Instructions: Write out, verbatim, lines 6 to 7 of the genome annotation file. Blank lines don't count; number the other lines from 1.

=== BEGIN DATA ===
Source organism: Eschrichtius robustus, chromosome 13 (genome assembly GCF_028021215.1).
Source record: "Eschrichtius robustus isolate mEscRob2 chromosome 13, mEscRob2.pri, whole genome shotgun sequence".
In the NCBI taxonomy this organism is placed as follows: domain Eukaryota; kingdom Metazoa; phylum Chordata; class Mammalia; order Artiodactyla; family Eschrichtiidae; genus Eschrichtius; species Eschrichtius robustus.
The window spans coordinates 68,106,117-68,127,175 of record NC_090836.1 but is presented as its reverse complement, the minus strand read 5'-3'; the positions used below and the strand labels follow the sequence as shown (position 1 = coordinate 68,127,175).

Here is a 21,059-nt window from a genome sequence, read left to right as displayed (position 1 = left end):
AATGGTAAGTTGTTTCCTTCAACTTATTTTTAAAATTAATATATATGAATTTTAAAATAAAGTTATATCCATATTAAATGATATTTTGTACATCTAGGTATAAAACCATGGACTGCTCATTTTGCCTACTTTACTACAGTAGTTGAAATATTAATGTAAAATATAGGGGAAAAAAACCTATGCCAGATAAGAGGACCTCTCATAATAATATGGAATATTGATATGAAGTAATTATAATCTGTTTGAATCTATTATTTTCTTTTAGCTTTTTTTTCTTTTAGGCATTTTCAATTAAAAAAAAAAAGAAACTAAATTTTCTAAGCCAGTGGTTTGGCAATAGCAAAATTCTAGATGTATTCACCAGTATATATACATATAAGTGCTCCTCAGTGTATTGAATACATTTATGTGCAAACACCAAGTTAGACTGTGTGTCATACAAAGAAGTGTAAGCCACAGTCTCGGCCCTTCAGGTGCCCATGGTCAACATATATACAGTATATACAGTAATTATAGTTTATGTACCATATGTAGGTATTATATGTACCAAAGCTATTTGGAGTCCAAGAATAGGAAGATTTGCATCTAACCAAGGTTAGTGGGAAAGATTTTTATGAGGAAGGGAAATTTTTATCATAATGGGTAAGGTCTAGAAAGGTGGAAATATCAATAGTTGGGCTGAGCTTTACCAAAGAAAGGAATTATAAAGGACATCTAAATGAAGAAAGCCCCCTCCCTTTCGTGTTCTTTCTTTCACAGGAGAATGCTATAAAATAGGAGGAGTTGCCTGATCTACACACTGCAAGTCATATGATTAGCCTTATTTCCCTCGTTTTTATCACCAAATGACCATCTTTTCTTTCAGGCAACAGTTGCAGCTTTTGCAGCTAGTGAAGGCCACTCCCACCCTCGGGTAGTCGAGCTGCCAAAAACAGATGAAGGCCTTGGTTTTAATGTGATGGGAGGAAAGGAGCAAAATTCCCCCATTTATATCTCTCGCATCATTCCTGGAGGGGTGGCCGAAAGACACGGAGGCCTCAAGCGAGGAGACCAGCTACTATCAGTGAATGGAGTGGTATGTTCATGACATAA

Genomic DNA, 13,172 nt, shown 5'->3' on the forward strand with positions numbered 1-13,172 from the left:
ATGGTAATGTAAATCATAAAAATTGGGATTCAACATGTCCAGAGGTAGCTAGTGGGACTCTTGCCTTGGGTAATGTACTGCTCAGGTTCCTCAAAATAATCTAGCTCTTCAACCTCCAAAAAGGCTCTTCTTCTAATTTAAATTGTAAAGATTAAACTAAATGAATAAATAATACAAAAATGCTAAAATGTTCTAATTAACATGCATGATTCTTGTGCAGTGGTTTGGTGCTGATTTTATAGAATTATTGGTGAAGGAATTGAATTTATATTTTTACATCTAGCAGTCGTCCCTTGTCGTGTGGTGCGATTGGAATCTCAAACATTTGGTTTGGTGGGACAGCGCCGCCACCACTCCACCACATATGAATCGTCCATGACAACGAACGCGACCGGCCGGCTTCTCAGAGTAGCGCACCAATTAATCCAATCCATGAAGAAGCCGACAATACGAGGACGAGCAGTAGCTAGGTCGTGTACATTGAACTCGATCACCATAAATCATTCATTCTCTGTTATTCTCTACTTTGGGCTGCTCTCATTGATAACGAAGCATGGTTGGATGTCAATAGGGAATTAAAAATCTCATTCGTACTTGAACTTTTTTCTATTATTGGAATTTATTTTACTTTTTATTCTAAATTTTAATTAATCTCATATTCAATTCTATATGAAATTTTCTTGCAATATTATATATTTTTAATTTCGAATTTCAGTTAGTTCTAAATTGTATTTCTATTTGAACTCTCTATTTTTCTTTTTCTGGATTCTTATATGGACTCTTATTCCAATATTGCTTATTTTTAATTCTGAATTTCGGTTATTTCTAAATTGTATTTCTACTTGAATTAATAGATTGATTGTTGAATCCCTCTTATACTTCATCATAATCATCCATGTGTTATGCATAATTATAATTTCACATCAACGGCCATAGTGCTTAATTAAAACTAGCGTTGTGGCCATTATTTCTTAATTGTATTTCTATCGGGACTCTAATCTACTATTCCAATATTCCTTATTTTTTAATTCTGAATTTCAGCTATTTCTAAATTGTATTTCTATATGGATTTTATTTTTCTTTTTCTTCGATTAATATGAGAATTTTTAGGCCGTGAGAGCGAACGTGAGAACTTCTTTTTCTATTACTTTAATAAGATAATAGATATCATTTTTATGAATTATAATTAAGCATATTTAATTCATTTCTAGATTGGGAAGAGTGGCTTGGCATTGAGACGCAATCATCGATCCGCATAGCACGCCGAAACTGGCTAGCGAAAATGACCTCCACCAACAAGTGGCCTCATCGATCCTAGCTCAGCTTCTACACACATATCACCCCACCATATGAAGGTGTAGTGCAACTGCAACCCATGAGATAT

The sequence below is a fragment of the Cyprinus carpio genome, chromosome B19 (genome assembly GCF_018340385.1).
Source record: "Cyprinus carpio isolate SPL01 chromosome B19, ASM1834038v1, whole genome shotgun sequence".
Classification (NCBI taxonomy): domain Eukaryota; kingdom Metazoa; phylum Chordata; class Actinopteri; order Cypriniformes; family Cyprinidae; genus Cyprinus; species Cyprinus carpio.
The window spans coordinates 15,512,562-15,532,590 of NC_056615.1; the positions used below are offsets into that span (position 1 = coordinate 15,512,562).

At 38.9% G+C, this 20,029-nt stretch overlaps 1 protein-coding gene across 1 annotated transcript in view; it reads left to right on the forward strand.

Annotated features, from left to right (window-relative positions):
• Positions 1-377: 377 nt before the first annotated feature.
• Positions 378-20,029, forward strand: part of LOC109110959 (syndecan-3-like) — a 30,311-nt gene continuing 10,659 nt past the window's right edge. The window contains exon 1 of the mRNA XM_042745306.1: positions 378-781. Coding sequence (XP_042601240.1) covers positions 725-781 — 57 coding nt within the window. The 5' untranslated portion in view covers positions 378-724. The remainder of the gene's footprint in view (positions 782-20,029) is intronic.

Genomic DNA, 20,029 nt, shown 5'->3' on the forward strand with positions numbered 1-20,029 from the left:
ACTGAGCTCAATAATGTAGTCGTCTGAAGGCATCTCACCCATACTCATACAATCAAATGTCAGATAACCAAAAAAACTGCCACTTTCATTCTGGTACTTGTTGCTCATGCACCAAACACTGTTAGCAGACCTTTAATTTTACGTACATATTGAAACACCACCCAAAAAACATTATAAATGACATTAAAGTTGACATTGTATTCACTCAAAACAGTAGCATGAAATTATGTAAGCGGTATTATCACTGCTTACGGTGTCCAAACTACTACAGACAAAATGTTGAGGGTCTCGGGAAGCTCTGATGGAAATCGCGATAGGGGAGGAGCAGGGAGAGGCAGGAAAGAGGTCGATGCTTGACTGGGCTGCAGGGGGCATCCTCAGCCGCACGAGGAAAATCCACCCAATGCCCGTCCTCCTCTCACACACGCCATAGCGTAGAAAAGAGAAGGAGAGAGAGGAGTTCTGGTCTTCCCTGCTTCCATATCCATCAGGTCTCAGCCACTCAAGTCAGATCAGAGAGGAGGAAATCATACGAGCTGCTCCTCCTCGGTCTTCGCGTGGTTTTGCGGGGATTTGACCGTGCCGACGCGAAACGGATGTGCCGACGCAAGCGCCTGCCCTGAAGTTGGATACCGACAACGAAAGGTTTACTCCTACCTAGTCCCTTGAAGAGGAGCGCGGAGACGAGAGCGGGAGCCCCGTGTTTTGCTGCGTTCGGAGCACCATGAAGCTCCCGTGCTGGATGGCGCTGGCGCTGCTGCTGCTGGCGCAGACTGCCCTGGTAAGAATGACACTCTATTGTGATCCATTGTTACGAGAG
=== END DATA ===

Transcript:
AATGGTAAGTTGTTTCCTTCAACTTATTTTTAAAATTAATATATATGAATTTTAAAATAAAGTTATATCCATATTAAATGATATTTTGTACATCTAGGTATAAAACCATGGACTGCTCATTTTGCCTACTTTACTACAGTAGTTGAAATATTAATGTAAAATATAGGGGAAAAAAACCTATGCCAGATAAGAGGACCTCTCATAATAATATGGAATATTGATATGAAGTAATTATAATCTGTTTGAATCTATTATTTTCTTTTAGCTTTTTTTTCTTTTAGGCATTTTCAATTAAAAAAAAAAAGAAACTAAATTTTCTAAGCCAGTGGTTTGGCAATAGCAAAATTCTAGATGTATTCACCAGTATATATACATATAAGTGCTCCTCAGTGTATTGAATACATTTATGTGCAAACACCAAGTTAGACTGTGTGTCATACAAAGAAGTGTAAGCCACAGTCTCGGCCCTTCAGGTGCCCATGGTCAACATATATACAGTATATACAGTAATTATAGTTTATGTACCATATGTAGGTATTATATGTACCAAAGCTATTTGGAGTCCAAGAATAGGAAGATTTGCATCTAACCAAGGTTAGTGGGAAAGATTTTTATGAGGAAGGGAAATTTTTATCATAATGGGTAAGGTCTAGAAAGGTGGAAATATCAATAGTTGGGCTGAGCTTTACCAAAGAAAGGAATTATAAAGGACATCTAAATGAAGAAAGCCCCCTCCCTTTCGTGTTCTTTCTTTCACAGGAGAATGCTATAAAATAGGAGGAGTTGCCTGATCTACACACTGCAAGTCATATGATTAGCCTTATTTCCCTCGTTTTTATCACCAAATGACCATCTTTTCTTTCAGGCAACAGTTGCAGCTTTTGCAGCTAGTGAAGGCCACTCCCACCCTCGGGTAGTCGAGCTGCCAAAAACAGATGAAGGCCTTGGTTTTAATGTGATGGGAGGAAAGGAGCAAAATTCCCCCATTTATATCTCTCGCATCATTCCTGGAGGGGTGGCCGAAAGACACGGAGGCCTCAAGCGAGGAGACCAGCTACTATCAGTGAATGGAGTGGTATGTTCATGACATAA

Genomic DNA, 13,172 nt, shown 5'->3' on the forward strand with positions numbered 1-13,172 from the left: